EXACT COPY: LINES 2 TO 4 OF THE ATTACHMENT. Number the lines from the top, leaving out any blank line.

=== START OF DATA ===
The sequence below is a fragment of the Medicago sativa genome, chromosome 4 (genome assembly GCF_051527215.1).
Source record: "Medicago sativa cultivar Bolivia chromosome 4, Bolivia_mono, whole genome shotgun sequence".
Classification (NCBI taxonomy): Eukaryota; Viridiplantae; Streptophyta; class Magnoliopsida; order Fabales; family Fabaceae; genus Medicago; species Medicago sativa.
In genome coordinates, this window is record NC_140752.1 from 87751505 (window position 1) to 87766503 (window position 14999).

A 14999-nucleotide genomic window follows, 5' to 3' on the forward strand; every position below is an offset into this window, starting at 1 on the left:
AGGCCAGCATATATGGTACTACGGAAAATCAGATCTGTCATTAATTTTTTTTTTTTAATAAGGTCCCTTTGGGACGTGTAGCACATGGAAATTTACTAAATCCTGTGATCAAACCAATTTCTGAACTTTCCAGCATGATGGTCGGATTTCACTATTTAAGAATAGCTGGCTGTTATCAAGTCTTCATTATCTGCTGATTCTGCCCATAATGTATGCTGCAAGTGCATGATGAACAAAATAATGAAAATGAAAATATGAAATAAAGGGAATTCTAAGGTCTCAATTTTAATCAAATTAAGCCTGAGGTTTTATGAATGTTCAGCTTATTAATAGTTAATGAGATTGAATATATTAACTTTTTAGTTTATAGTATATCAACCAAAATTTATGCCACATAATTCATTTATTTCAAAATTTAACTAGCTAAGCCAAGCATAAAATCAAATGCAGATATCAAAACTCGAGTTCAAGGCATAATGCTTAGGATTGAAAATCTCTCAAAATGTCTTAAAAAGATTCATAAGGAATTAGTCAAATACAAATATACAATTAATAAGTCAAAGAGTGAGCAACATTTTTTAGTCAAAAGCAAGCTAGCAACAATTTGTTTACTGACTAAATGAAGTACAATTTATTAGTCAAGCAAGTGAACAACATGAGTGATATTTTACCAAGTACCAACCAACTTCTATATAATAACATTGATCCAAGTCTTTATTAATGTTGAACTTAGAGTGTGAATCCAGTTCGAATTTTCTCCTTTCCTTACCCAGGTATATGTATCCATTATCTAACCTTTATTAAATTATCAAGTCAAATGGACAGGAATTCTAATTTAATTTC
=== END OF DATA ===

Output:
Source record: "Medicago sativa cultivar Bolivia chromosome 4, Bolivia_mono, whole genome shotgun sequence".
Classification (NCBI taxonomy): Eukaryota; Viridiplantae; Streptophyta; class Magnoliopsida; order Fabales; family Fabaceae; genus Medicago; species Medicago sativa.
In genome coordinates, this window is record NC_140752.1 from 87751505 (window position 1) to 87766503 (window position 14999).